Parade’s interview with Benazir Bhutto
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‘Is Benazir Bhutto America’s best hope against al-Qaeda?’ read the headline on the cover of Parade magazine, an insert that goes out weekly with the Sunday L.A. Times. The cover photograph of Bhutto included the words, ‘I Am What the Terrorists Most Fear,’ a quotation that came from the interview by Gail Sheehy that was published Jan. 6.
A note on Page A2 written by the editors told readers what was behind the publication of a magazine piece that clearly had been written weeks before: ‘Today’s copy of Parade magazine includes an interview with Pakistani opposition leader Benazir Bhutto, who was assassinated Dec. 27. The Times distributes but does not publish Parade and today’s edition was printed before she was killed.’
Not everyone saw the note, and even the readers who did weren’t happy about the decision to distribute Parade in light of the leader’s death. Dan Harrison of Los Angeles was one of dozens who had called and written by midday Sunday: ‘My wife and I were both severely disappointed in the L.A. Times’ decision to include today’s Parade magazine with Benazir Bhutto on the cover, with the obvious assumption that she was still alive. We understand that the L.A. Times doesn’t publish Parade and that it was published before her assassination, but The Times does ASSEMBLE the newspaper and there is no way that it should have been included. We read the note on Page A2, but I wonder how many readers didn’t see it and didn’t know what had happened. It is a journalistic black eye. The only reason we can assume that the L.A. Times would assemble papers that included such a thoughtless article: money.’
Reader Maureen Cobbett of Temple City hadn’t seen that Page A2 note: ‘To allow this issue to be distributed as if Ms. Bhutto was still alive is disrespectful of her memory, insensitive to Ms. Bhutto’s family, friends and loyal followers, and irresponsible journalism. Would an interview with a slain U.S. politician have been treated in this way? I think not. Shame on Parade magazine and the L.A. Times!’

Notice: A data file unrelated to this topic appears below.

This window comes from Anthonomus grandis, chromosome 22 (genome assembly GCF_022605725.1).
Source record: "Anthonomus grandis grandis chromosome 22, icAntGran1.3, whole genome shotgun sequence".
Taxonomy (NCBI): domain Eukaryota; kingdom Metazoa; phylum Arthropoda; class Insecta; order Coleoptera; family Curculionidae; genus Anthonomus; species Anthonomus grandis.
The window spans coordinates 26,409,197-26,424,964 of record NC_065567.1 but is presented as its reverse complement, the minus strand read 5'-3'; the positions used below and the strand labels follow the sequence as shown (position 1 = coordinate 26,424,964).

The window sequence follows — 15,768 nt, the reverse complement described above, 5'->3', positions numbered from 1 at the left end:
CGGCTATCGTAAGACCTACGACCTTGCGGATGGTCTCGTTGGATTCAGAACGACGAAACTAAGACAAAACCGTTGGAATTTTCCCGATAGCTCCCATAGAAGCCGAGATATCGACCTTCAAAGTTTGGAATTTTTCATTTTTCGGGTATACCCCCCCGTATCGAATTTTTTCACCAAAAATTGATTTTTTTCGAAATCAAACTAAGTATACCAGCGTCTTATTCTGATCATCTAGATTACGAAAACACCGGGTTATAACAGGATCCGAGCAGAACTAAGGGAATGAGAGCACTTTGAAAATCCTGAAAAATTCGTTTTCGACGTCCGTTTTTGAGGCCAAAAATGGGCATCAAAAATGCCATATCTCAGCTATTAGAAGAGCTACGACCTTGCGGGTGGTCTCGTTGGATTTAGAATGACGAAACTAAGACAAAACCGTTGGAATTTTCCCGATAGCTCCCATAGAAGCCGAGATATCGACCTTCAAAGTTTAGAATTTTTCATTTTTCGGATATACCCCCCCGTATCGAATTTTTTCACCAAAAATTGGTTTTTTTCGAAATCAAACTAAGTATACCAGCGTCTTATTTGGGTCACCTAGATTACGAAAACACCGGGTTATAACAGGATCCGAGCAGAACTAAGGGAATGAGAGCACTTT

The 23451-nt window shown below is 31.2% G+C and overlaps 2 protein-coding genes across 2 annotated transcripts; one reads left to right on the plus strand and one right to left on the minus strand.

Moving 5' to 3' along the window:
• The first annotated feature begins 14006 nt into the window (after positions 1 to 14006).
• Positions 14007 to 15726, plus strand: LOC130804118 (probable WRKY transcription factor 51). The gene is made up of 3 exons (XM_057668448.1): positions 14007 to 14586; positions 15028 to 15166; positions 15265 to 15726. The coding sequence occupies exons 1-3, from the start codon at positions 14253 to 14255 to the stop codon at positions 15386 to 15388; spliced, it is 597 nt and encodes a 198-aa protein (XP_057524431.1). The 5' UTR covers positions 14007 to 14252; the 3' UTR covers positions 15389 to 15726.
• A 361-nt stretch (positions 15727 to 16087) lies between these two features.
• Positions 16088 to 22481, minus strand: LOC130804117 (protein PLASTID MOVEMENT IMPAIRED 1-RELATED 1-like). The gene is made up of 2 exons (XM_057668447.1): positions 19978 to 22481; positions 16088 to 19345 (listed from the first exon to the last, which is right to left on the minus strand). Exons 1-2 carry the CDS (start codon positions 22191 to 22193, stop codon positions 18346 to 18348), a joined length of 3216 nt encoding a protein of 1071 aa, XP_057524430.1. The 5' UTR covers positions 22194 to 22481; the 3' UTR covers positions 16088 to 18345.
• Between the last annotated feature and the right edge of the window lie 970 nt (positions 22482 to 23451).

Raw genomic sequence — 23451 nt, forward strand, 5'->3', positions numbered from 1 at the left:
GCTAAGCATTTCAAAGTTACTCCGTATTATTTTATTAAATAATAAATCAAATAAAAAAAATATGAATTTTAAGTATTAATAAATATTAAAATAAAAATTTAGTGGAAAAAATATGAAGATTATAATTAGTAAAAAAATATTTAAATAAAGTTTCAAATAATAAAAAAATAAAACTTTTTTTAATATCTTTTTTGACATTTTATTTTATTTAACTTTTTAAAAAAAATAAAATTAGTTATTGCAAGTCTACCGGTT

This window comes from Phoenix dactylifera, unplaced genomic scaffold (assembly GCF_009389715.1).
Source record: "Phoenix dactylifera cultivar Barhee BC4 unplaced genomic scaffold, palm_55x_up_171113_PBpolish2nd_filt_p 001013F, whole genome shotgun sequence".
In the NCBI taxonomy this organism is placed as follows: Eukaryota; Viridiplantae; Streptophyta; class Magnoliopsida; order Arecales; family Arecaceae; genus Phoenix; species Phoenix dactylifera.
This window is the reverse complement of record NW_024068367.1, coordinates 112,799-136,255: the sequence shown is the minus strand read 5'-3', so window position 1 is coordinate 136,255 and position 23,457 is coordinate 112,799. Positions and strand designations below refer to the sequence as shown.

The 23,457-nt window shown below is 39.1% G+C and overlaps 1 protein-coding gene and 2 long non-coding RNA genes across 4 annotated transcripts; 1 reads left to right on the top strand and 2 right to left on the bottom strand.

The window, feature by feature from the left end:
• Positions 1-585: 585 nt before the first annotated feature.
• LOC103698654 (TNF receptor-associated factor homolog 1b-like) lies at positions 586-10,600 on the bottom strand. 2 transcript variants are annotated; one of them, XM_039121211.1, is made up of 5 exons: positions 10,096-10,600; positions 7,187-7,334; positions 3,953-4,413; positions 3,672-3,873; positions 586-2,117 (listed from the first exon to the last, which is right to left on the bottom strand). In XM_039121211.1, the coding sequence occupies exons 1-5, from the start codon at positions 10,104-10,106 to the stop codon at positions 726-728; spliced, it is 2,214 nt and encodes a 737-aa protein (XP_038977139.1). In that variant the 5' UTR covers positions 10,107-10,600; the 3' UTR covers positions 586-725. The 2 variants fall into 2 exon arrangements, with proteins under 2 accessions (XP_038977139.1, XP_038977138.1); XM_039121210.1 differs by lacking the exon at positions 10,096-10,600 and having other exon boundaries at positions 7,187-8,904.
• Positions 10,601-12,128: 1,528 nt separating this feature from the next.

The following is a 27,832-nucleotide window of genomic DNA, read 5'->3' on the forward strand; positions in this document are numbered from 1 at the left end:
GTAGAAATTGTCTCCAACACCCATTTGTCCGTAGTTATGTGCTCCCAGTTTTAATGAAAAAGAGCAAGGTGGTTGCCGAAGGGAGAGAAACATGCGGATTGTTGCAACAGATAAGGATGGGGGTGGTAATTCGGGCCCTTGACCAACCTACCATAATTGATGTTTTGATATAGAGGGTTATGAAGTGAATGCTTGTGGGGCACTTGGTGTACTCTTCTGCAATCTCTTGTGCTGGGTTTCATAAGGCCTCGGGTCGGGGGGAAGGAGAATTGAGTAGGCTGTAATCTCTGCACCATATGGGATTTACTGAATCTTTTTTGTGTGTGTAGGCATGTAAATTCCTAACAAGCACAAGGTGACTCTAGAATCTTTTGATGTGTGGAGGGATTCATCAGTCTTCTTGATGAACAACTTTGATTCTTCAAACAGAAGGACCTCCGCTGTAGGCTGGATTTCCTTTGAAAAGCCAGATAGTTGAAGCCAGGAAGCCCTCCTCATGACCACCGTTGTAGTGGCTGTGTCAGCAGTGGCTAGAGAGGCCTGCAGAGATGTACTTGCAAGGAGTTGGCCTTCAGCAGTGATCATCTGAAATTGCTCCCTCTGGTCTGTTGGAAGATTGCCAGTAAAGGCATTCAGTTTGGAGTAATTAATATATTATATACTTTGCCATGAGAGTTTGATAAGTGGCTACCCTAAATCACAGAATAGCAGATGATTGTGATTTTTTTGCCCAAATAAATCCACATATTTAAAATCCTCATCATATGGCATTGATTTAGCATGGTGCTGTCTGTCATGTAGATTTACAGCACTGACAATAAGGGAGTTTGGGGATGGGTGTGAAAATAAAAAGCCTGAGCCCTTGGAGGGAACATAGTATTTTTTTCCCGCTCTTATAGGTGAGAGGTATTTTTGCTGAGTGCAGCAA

By Monday, more than 100 readers had complained. In response, L.A. Times Publisher David Hiller said that The Times was legally bound to distribute Parade: ‘We have heard from a good many readers who objected to Sunday’s Parade magazine cover story and interview with Pakistani opposition leader Benazir Bhutto, who was assassinated December 27. Please be aware that The Times distributes Parade, but is not the publisher. That issue was printed before she was killed and Parade magazine management made the determination to release the approximately 32 million copies they had printed, believing that there would be significant reader interest in one of the slain leader’s last interviews. I am sorry if we gave offense to any of our readers, but we are contractually obligated to distribute Parade and we honored our legal commitment to do so.’
Once editors knew of the plans to include the magazine in the Sunday paper, said Editor Jim O’Shea, they decided to place that ‘note to readers’ on Page A2.
The Parade publisher explained his thinking in an Associated Press story, saying in part that the magazine had been printed and distribution to 400 papers had begun a week before the assassination.